Howard Chandler’s Story- Chad Pollack

            Howard Chandler, born in 1928 in Poland is the second youngest amongst his family of three other siblings. His sister was the oldest, then his brother, then him, and then last but not least his other brother. In Poland, public school was compulsory, but he only went to school for three grades, because when the Germans occupied Poland they did not allow kids to go to school. In the beginning, many restrictions were already put on him. He was unable to attend school, he could not go out of town, there was no public transportation, and you could not practice his profession. This was very unexpected and not normal that there was no travelling, or if you were to own a business you could not buy anything else for the store, once you sold out of inventory you were done. As time went on, Jews had to live in ghettos. This was a very restricted area, and the Jews were congregated. Jews had to be identified with either a blue star or a white armband, but in other parts of Poland they had a yellow star. The laws were very strict, such as if you were caught without the identification you were shot, if you stepped out of the ghetto you were shot, and even if you were playing ball outside and it went across the street and you went to get it, you were shot.

In 1939, Howard was in a smaller town that was not as strict with the laws, but in the bigger cities it was much more strict. He had Christian neighbours, customers, and friends, but it was very difficult to trust anyone. He wanted to pretend he was not Jewish, but he knew that he could not trust people because they may tell on you. At the time it was very cold, as it was winter and it was very crowded, unsanitary, and uncomfortable. In 1942, his mother, father, sister, and youngest brother were taken, and he did not know where they were going. The Jews were singled out for complete destruction, and almost every one of them was getting killed. The Jews were rounded up and put onto trains, if they were in extermination camps, they were automatically killed. If you were to survive you had to be healthy, a certain age, and working for the Germans, but this was not everyone, they took as many as they needed. They could not go back home, and were put in forced labour camps. In 1942-1944, you needed a work permit to survive. His father and his brother were working so they had permits, they got Howard a permit by lying saying he was 16 yet he was not actually, so them three stayed and worked.

In 1944, Germany attacked most of Europe, and Russia as well. The Russians were able to repulse the Germans, and push them West, which affected the Jewish workers. They were then put on another train headed for Auschwitz, and they picked certain people with certain qualifications to work, otherwise you were sent to the gas chambers. Howard was picked, and as long as you were not killed, and had the power to withstand the pain you had a chance of survival. His father and brother were both sent somewhere, and Auschwitz was evacuated, but they had to march barefoot because there were no more trains, and many people died on the way. There was no food, but he made friends, and they stood together. They found trains, and were taken to Buchenwald, a concentration camp in Germany. There he searched for his family and found his brother, but he had records that his father arrived at a camp, but none of him leaving, so it was an assumed death. There was never food, you did not know what would happen next, it was tight living, cold, and there was no privacy. Camps were tough, and illnesses/injuries were known as accidents because you would not survive, as there was no medical attention. They marched to work, and then marched back to their barracks, which had bed bugs, and fleas. The only thing they had to keep them warm were old cement bags, and your clothes were never replaced. There were two ways to be killed, either outright, or through labour. Thankfully Howard did not experience either, and Buchenwald was evacuated. He was put on a train, and was unsure of where he was going. He travelled for four weeks until the war ended. The Russians liberated them as they got to Yugoslavia, to Czechoslovakia, to another camp for a very short time.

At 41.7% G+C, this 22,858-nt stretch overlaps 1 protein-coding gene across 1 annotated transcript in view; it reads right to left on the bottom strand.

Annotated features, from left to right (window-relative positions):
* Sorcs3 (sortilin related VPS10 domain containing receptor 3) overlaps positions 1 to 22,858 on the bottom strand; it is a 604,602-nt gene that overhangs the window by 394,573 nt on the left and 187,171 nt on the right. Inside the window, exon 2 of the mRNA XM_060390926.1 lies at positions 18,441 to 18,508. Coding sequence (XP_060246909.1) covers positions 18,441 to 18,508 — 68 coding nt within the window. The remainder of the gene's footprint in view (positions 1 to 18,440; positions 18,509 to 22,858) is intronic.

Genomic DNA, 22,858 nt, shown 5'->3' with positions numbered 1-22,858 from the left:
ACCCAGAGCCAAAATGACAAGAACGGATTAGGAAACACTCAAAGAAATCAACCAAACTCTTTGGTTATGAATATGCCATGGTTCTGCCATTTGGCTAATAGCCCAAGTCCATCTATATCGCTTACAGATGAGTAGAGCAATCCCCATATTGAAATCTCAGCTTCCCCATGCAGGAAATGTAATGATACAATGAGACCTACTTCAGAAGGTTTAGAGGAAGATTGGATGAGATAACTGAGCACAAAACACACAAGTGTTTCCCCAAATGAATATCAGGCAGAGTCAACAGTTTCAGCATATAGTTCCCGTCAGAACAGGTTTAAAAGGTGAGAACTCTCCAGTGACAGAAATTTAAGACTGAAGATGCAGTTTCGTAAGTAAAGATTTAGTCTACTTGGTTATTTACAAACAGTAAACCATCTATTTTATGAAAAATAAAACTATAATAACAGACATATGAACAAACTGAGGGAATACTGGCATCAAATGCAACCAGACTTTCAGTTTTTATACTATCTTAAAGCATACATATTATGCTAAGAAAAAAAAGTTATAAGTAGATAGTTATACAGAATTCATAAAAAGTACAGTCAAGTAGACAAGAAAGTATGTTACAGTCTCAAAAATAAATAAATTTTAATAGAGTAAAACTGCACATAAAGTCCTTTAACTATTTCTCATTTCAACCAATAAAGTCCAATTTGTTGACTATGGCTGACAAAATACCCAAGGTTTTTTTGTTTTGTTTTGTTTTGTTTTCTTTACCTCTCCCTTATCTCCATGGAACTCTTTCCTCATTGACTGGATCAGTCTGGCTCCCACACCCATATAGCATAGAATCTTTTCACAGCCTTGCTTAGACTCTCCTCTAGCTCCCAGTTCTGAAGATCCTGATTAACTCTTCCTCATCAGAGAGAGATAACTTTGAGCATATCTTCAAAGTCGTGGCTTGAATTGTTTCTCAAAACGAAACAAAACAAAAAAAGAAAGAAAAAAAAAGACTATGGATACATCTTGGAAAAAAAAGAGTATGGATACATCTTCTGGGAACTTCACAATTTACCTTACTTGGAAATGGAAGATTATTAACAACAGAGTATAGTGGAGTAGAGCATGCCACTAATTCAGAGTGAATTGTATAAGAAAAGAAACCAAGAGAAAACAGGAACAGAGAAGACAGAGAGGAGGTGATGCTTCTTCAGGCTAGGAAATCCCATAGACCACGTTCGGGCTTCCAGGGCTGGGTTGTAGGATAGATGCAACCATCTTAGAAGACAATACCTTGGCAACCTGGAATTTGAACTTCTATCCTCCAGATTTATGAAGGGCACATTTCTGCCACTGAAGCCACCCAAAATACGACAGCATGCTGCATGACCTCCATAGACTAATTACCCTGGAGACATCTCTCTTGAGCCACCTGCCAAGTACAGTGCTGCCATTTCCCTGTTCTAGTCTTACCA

The war ended May 8, 1945, and 300 people his age were taken to England for rehabilitation. He survived with his brother, and he lived there for two years then came to Canada, but his brother settled in England and raised a family. Howard had four kids here in Canada, and married his wife Elsa. He believes that it is hard to judge his experience daily, as now there is school, and food. He does not understand how people still kill each other for no reason, and should be vulnerable to repeat what happened. People still use Anti-Semitism he says, but he believes that we are lucky where we are today in an enlightened place. He has a strong passion for the State of Israel, and stands by its importance, and believes we must all support Israel. He knows how important the experience of the March of the Living is, and encourages everyone to go. Although the ultimate goal of the Nazi Party was to kill, Howard Chandler was able to sustain himself throughout the tough years of the Holocaust.

 

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